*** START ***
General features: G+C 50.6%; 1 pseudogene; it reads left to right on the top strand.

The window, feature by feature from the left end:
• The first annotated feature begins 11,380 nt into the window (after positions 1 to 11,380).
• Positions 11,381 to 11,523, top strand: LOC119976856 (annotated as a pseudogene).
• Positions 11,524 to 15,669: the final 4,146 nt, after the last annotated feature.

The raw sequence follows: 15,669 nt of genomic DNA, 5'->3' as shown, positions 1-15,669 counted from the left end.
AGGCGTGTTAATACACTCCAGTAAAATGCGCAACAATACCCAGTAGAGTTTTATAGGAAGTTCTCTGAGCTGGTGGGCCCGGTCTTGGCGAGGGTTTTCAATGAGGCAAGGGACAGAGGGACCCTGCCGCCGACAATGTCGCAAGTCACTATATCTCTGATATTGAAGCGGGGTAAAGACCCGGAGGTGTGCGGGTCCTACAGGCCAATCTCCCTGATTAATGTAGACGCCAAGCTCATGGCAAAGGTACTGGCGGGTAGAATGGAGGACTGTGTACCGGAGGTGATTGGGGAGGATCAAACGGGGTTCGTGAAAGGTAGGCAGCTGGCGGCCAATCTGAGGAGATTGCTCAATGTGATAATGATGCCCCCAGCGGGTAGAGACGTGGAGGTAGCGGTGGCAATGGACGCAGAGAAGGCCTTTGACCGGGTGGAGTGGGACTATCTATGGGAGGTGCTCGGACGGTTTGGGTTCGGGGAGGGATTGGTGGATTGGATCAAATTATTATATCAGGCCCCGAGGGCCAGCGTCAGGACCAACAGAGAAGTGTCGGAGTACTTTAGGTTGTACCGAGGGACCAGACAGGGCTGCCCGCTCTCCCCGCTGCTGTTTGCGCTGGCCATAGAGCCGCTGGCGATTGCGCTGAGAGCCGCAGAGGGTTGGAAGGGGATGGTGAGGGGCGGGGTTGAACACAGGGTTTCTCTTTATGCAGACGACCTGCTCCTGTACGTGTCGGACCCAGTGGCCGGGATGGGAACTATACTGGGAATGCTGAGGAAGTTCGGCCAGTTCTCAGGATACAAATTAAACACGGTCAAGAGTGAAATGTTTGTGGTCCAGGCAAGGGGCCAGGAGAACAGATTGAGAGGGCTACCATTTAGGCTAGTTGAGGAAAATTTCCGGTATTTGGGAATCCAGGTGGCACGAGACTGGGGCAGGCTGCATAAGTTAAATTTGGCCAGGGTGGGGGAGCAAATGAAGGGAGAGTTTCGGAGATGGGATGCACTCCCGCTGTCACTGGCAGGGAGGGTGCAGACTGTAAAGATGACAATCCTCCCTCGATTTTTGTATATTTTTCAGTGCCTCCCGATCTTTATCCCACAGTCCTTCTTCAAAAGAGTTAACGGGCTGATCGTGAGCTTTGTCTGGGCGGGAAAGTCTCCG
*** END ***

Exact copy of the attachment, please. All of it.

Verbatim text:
General features: G+C 50.6%; 1 pseudogene; it reads left to right on the top strand.

The window, feature by feature from the left end:
• The first annotated feature begins 11,380 nt into the window (after positions 1 to 11,380).
• Positions 11,381 to 11,523, top strand: LOC119976856 (annotated as a pseudogene).
• Positions 11,524 to 15,669: the final 4,146 nt, after the last annotated feature.

The raw sequence follows: 15,669 nt of genomic DNA, 5'->3' as shown, positions 1-15,669 counted from the left end.
AGGCGTGTTAATACACTCCAGTAAAATGCGCAACAATACCCAGTAGAGTTTTATAGGAAGTTCTCTGAGCTGGTGGGCCCGGTCTTGGCGAGGGTTTTCAATGAGGCAAGGGACAGAGGGACCCTGCCGCCGACAATGTCGCAAGTCACTATATCTCTGATATTGAAGCGGGGTAAAGACCCGGAGGTGTGCGGGTCCTACAGGCCAATCTCCCTGATTAATGTAGACGCCAAGCTCATGGCAAAGGTACTGGCGGGTAGAATGGAGGACTGTGTACCGGAGGTGATTGGGGAGGATCAAACGGGGTTCGTGAAAGGTAGGCAGCTGGCGGCCAATCTGAGGAGATTGCTCAATGTGATAATGATGCCCCCAGCGGGTAGAGACGTGGAGGTAGCGGTGGCAATGGACGCAGAGAAGGCCTTTGACCGGGTGGAGTGGGACTATCTATGGGAGGTGCTCGGACGGTTTGGGTTCGGGGAGGGATTGGTGGATTGGATCAAATTATTATATCAGGCCCCGAGGGCCAGCGTCAGGACCAACAGAGAAGTGTCGGAGTACTTTAGGTTGTACCGAGGGACCAGACAGGGCTGCCCGCTCTCCCCGCTGCTGTTTGCGCTGGCCATAGAGCCGCTGGCGATTGCGCTGAGAGCCGCAGAGGGTTGGAAGGGGATGGTGAGGGGCGGGGTTGAACACAGGGTTTCTCTTTATGCAGACGACCTGCTCCTGTACGTGTCGGACCCAGTGGCCGGGATGGGAACTATACTGGGAATGCTGAGGAAGTTCGGCCAGTTCTCAGGATACAAATTAAACACGGTCAAGAGTGAAATGTTTGTGGTCCAGGCAAGGGGCCAGGAGAACAGATTGAGAGGGCTACCATTTAGGCTAGTTGAGGAAAATTTCCGGTATTTGGGAATCCAGGTGGCACGAGACTGGGGCAGGCTGCATAAGTTAAATTTGGCCAGGGTGGGGGAGCAAATGAAGGGAGAGTTTCGGAGATGGGATGCACTCCCGCTGTCACTGGCAGGGAGGGTGCAGACTGTAAAGATGACAATCCTCCCTCGATTTTTGTATATTTTTCAGTGCCTCCCGATCTTTATCCCACAGTCCTTCTTCAAAAGAGTTAACGGGCTGATCGTGAGCTTTGTCTGGGCGGGAAAGTCTCCG